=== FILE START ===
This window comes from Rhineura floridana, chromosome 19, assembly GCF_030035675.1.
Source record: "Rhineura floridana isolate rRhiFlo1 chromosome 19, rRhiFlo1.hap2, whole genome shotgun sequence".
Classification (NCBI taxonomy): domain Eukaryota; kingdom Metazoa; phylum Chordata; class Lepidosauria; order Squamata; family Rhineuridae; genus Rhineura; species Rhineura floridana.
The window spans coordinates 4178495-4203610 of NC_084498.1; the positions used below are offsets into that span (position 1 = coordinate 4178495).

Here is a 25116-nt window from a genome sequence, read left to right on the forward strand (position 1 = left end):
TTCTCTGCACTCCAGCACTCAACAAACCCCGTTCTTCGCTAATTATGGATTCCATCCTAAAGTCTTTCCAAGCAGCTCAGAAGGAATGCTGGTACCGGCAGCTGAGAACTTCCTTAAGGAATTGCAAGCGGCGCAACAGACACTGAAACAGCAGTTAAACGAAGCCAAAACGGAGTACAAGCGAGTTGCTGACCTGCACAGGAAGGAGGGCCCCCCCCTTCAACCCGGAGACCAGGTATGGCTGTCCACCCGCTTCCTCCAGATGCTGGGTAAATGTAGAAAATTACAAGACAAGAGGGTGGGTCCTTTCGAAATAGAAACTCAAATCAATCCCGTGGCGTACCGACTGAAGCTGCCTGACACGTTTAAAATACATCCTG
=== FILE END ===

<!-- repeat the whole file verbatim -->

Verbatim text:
This window comes from Rhineura floridana, chromosome 19, assembly GCF_030035675.1.
Source record: "Rhineura floridana isolate rRhiFlo1 chromosome 19, rRhiFlo1.hap2, whole genome shotgun sequence".
Classification (NCBI taxonomy): domain Eukaryota; kingdom Metazoa; phylum Chordata; class Lepidosauria; order Squamata; family Rhineuridae; genus Rhineura; species Rhineura floridana.
The window spans coordinates 4178495-4203610 of NC_084498.1; the positions used below are offsets into that span (position 1 = coordinate 4178495).

Here is a 25116-nt window from a genome sequence, read left to right on the forward strand (position 1 = left end):
TTCTCTGCACTCCAGCACTCAACAAACCCCGTTCTTCGCTAATTATGGATTCCATCCTAAAGTCTTTCCAAGCAGCTCAGAAGGAATGCTGGTACCGGCAGCTGAGAACTTCCTTAAGGAATTGCAAGCGGCGCAACAGACACTGAAACAGCAGTTAAACGAAGCCAAAACGGAGTACAAGCGAGTTGCTGACCTGCACAGGAAGGAGGGCCCCCCCCTTCAACCCGGAGACCAGGTATGGCTGTCCACCCGCTTCCTCCAGATGCTGGGTAAATGTAGAAAATTACAAGACAAGAGGGTGGGTCCTTTCGAAATAGAAACTCAAATCAATCCCGTGGCGTACCGACTGAAGCTGCCTGACACGTTTAAAATACATCCTG